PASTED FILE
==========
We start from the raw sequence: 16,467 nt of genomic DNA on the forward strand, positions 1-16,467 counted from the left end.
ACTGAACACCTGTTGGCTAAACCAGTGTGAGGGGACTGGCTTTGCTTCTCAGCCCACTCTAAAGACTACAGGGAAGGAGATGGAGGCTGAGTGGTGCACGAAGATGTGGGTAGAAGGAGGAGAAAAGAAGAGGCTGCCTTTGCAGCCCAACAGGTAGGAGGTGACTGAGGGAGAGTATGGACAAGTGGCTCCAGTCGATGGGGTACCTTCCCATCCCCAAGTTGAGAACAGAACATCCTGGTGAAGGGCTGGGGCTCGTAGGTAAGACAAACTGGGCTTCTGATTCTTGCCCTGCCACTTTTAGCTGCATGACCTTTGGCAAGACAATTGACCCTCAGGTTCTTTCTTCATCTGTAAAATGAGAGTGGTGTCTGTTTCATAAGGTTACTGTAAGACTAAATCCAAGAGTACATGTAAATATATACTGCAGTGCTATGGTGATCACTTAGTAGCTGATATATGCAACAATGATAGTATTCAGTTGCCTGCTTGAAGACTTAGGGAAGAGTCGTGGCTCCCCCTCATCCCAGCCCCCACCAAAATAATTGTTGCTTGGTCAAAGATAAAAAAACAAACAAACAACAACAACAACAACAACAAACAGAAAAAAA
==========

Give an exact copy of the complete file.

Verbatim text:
We start from the raw sequence: 16,467 nt of genomic DNA on the forward strand, positions 1-16,467 counted from the left end.
ACTGAACACCTGTTGGCTAAACCAGTGTGAGGGGACTGGCTTTGCTTCTCAGCCCACTCTAAAGACTACAGGGAAGGAGATGGAGGCTGAGTGGTGCACGAAGATGTGGGTAGAAGGAGGAGAAAAGAAGAGGCTGCCTTTGCAGCCCAACAGGTAGGAGGTGACTGAGGGAGAGTATGGACAAGTGGCTCCAGTCGATGGGGTACCTTCCCATCCCCAAGTTGAGAACAGAACATCCTGGTGAAGGGCTGGGGCTCGTAGGTAAGACAAACTGGGCTTCTGATTCTTGCCCTGCCACTTTTAGCTGCATGACCTTTGGCAAGACAATTGACCCTCAGGTTCTTTCTTCATCTGTAAAATGAGAGTGGTGTCTGTTTCATAAGGTTACTGTAAGACTAAATCCAAGAGTACATGTAAATATATACTGCAGTGCTATGGTGATCACTTAGTAGCTGATATATGCAACAATGATAGTATTCAGTTGCCTGCTTGAAGACTTAGGGAAGAGTCGTGGCTCCCCCTCATCCCAGCCCCCACCAAAATAATTGTTGCTTGGTCAAAGATAAAAAAACAAACAAACAACAACAACAACAACAACAAACAGAAAAAAA